If any skeletons roam the New College campus during Halloween week, they should watch out for Kara DiComo. The anthropology student buried a fake skeleton last week and unearthed it as part of her thesis project, and she will stage another burial later in the semester.
“For my thesis I decided that I wanted to look into a form of documentation technology called 3D photogrammetry,” said DiComo, “which involved taking a series of 2D photos that can be used to create a 3D model, and how it can potentially be used in relation to the documentation and analysis of human skeletal remains.”
DiComo created a mock burial site with the help of Professor of Anthropology and Heritage Studies Uzi Baram, the founding director of the New College Public Archaeology Lab, and a team of volunteers. The lab’s recent acquisition of the skeleton enabled DiComo to complete her work.
“This entire project was only possible because NCPAL not only had a suitable space to place my mock burial,” she said, “but also, and more importantly, had the proper equipment needed to perform the excavation.”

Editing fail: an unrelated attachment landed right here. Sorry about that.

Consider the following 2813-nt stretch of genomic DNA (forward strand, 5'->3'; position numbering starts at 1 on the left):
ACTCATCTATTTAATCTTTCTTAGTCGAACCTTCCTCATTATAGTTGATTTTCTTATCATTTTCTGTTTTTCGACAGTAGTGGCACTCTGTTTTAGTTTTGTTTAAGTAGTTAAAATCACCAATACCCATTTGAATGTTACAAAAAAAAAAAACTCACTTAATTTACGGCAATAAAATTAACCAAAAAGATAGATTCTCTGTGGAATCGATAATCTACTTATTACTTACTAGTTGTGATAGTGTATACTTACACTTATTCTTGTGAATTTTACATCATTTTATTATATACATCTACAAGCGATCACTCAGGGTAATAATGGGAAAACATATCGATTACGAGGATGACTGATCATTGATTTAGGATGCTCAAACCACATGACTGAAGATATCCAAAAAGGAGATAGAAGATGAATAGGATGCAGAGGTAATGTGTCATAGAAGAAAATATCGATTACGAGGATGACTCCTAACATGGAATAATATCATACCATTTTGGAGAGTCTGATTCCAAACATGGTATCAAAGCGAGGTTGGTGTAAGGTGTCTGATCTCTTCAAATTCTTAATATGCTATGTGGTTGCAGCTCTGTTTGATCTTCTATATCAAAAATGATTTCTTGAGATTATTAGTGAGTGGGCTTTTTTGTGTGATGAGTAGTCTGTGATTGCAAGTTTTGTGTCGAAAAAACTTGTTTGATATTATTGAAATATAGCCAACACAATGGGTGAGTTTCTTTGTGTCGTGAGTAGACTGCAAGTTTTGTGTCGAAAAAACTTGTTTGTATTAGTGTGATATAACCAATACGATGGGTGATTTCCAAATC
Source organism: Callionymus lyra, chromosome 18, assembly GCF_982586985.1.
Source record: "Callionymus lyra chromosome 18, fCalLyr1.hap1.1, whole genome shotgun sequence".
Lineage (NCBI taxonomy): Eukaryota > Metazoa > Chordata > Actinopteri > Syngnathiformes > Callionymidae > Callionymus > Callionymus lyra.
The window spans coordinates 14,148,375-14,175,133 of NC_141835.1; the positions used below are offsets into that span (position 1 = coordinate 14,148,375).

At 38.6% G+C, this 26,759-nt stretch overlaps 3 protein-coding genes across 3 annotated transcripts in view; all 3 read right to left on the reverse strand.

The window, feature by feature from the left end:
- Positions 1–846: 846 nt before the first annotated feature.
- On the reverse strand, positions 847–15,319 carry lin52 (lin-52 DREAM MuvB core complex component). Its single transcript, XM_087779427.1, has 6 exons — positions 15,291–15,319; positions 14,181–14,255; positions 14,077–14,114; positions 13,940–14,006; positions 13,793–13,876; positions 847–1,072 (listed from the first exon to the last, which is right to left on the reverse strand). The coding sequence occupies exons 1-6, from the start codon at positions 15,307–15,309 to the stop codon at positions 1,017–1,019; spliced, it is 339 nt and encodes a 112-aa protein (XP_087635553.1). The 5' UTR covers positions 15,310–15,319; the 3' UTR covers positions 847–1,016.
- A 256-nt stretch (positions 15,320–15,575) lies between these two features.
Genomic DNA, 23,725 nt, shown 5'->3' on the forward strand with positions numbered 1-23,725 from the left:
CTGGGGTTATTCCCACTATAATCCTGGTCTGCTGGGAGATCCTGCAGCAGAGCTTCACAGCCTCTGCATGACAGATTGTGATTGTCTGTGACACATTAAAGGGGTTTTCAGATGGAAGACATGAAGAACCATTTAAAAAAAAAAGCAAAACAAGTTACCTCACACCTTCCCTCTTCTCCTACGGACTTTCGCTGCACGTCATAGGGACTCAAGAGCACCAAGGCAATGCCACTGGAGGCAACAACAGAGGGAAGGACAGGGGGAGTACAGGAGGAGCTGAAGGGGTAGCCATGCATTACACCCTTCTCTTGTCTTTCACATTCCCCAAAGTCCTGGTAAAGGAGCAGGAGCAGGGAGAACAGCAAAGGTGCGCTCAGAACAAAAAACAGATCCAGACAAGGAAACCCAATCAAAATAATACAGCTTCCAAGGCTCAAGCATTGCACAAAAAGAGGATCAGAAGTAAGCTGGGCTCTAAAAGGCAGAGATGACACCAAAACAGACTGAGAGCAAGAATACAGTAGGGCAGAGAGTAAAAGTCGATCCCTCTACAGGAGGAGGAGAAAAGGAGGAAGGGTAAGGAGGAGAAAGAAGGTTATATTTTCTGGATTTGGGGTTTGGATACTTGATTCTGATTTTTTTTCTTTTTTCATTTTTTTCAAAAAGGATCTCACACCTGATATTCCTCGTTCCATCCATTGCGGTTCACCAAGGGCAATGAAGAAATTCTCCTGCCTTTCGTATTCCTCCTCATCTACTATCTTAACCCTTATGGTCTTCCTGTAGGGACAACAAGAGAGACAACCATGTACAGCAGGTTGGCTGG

DiComo attended a bioarchaeology field program at a medieval cemetery during summer break after her sophomore year at New College. Researchers there were using photogrammetry to document the excavation site, which sparked her interest in the technique.
The final step in the process is to create 3D models of the site using specialized software. DiComo’s next excavation will be a surface scatter, which more closely mimics the forensic anthropological work she hopes to pursue after graduation.